There was nothing really wrong with the actual request. On its own merits, it stands as a reasonable request. The only problem Moshe had with it was the impression it gave over to others. For that side issue alone, Moshe would have rejected the request. It was only because they found a solution - i.e. to go in with the nation, fight the battles, and only afterwards go to reside on the eastern banks of the Jordan River - was their request approved.

There are two lessons (that are connected) I see in this story:
  1. We have to be careful of the impression we give over. Even if every other aspect of what we might be doing is fine, pure and logical, the impression (formed) is just as important a factor.
  2. In the big debate about whether Jews in America, or anywhere in the Diaspora for that matter, are really striving to live in Eretz Yisrael - maybe on its own it is not so bad to live in America and even to want to remain there. A person can have very valid reasons - parnassah, culture, friends, health, etc.. - to desire to remain in America. These people, however, should still be careful to not give the impression that they are rejecting Eretz Yisrael, rather they are preferring Diaspora for a very specific, possibly legitimate, reason. That is a big responsibility because while they prefer to live in America, they should not be the cause of other people following in their ways for less legitimate reasons.

Thursday, July 05, 2007

Pinchas: who done it?

Parshat Pinchas

In 25:14 the Torah tells us the name of the man who had committed the public act of indecency with a Midianite woman. Until now, when relating the incident, the Torah did not tell us who he was. It simply described him as a "Jewish man".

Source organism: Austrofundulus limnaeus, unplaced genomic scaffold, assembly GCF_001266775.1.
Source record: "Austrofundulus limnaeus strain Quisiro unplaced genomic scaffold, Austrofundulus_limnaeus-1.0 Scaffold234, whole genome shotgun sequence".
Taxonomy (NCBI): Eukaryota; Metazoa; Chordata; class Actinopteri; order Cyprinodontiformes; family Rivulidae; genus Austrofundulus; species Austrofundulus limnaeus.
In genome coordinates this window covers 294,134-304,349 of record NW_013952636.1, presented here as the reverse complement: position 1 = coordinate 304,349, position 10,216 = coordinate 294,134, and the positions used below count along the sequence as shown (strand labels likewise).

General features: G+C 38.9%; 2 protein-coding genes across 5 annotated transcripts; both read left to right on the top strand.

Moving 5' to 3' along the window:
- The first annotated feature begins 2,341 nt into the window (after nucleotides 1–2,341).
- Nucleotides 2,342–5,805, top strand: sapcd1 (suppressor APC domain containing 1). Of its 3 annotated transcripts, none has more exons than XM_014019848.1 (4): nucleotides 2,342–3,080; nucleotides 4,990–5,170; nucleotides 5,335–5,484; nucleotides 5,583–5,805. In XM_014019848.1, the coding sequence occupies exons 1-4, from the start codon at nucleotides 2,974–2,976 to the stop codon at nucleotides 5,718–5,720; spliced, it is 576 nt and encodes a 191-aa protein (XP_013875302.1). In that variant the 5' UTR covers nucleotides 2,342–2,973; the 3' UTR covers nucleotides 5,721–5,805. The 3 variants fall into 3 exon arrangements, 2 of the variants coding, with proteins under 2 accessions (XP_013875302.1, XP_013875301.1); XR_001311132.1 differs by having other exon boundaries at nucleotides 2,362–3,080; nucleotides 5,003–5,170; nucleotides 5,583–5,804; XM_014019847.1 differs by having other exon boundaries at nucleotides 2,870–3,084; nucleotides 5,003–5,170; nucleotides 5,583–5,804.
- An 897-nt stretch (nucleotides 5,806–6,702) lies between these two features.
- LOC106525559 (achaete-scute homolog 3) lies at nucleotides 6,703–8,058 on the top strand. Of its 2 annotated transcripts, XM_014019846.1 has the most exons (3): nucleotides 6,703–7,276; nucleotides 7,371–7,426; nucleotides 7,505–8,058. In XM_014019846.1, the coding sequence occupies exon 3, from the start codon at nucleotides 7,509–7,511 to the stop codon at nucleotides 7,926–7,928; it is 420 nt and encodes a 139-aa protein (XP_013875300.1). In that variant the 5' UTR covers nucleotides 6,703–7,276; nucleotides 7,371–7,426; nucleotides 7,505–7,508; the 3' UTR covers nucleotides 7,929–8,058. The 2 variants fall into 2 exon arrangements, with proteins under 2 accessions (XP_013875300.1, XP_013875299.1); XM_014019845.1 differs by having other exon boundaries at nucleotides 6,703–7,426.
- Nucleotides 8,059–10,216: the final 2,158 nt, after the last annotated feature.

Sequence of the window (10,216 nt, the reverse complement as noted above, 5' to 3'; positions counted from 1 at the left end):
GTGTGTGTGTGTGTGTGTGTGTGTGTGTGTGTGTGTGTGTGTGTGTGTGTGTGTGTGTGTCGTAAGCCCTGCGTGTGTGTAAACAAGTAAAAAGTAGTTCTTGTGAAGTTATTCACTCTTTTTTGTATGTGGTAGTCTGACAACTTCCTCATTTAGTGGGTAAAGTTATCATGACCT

Rashi tells us that because it just told us who was the tzaddik - Pinchas - so it also tells us who was the rasha.

But at the end of Parshat Balak when it related the main part of the story it also related there who the tzaddik was, yet regarding the rasha it did not tell us his name, it called him a Jewish man without actually identifying him. Why not then but now yes?

Earlier, at the end of Parshat Balak, the Torah was relating the story of what happened. If at that time, as the story is happening, the Torah would tell us his name, we would see how important a person he was and what he was doing, it would give people an opportunity to "learn from him".

If, for example, you would see a Rabbi eating in a certain restaurant that you thought was questionable, you would probably say, "Oh, the Rabbi must have checked it out and found it to be ok. if he can eat there, I for sure can."

You see an important person, a leader, doing something that might be questionable ethically or morally, and you automatically say that if he is doing it it must be ok.

If we would have read the story knowing from the start that the offender was Zimri the Nassi, we would rationalize in our minds that what he was doing must have been ok. We would likely learn from him.

When it relates the story, it only tells us "a Jewish man", so we will not learn from him and follow in his ways. He is just a Jew who did something wrong. nothing special.

Now, in Parshat Pinchas, when it is validating the vengeance of Pinchas, it is ok, and even beneficial, to tell us who the offender was. Now that he has been punished, and Pinchas is being glorified for having meted out the punishment, nobody will take example from him. The risk has been negated. On the contrary, by saying his name now, people will see that even great people make mistakes, and they get punished for them. They do not have protexia from being punished.